Option 3: Stain "low risk" red meat by-products
This could be on the grounds that they too were unfit for human consumption and could be fraudulently diverted into the human food chain. "Low risk" by-products are used in the manufacture of pet foods. This would seem to raise the following issues: · Whether pet food containing stained meat would be acceptable to pet owners? If not, pet food manufacturers might switch to imports for their supplies. These supplies would not be required, under the ABPI, to be stained, but would that discriminate against British producers, or open up further risks? · What additional costs might there be for white and red meat producers from the costs of staining, the potential loss of sales income from "low risk" material, and the costs of disposal? · Confusion between the "high risk" and "low risk" materials if both were stained, leading to cross contamination by the former of the latter. This could cause further problems if any contaminated "low risk" material was used for pet food or other purposes; · Practical difficulties in ensuring that all carcasses of unfit poultry meat were thoroughly stained; and · Staining might not prevent future problems if the staining could be removed by removing the stained feathers and skin, and/or trimming the stained top surface, allowing the unfit meat below to be used fraudulently.
The FSA would be grateful for views on these points and any other likely implications.
A further issue is the fact that the staining requirements of the ABPI only apply to licensed slaughterhouses, game processing facilities and animal by-product premises. The Agency would want to consider whether the requirement to stain should be extended to licensed cutting plants and cold stores (this would need to apply to both poultry meat and red meat cutting plants and cold stores to ensure there was a level playing field) and any other premises which produce animal by-products.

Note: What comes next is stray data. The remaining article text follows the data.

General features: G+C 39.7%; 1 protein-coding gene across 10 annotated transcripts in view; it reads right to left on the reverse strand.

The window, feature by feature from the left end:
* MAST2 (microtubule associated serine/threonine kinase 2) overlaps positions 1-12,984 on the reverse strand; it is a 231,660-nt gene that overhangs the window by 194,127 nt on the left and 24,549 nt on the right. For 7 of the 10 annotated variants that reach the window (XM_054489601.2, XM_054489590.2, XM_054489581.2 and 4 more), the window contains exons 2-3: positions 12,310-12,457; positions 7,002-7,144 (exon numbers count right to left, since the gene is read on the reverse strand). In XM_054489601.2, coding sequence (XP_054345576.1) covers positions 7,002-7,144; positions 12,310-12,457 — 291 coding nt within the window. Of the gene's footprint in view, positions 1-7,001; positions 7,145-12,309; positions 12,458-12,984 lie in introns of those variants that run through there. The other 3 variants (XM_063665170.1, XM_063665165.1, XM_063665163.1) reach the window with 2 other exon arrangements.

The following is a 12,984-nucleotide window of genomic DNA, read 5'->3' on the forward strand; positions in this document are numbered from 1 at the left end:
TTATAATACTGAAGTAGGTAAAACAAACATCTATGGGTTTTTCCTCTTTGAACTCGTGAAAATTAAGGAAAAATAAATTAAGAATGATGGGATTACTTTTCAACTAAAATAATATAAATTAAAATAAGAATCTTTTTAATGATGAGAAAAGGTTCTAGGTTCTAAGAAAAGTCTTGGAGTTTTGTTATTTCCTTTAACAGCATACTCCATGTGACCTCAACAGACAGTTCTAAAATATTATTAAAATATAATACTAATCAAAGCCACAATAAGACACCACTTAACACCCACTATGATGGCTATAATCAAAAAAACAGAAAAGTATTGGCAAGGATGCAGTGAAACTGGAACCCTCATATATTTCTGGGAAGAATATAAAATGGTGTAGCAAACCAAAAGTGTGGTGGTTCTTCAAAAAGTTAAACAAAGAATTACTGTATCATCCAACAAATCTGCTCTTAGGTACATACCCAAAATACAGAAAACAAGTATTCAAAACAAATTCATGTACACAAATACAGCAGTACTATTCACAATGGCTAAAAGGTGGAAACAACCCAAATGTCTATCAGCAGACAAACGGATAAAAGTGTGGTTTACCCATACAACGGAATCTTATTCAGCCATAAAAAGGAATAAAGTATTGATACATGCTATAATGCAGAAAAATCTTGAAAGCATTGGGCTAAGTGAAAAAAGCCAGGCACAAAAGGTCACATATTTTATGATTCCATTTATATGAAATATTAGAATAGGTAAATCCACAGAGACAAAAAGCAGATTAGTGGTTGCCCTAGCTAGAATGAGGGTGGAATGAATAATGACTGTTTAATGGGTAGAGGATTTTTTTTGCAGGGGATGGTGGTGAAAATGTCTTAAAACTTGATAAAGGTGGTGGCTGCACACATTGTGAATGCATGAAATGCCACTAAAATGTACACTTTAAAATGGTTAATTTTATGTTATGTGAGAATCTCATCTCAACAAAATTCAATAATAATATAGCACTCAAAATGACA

The second main issue to be considered is that of enforcement. This covers enforcement of the ABPI regulations, both current and if extended to include poultry by-products. It also covers the enforcement of the ABPO regulations. The FSA would be grateful for views on how satisfactory, or not, the current position is, and on what further action should be taken, and why, for each piece of legislation.
The FSA seek views on all of the points raised in this letter. But they seek views on the following specific questions:
Once the Agency has considered the comments which we receive, they may wish to discuss options further with other interested government departments, and with stakeholder groups. If staining poultry by-products were to be proposed, there would have to be full public consultation on the specific proposals to amend the ABPI regulations, which would give a further opportunity for comments.
As the FSA are only seeking preliminary views to help inform policy options, they would be grateful for comments by 8 June 2001.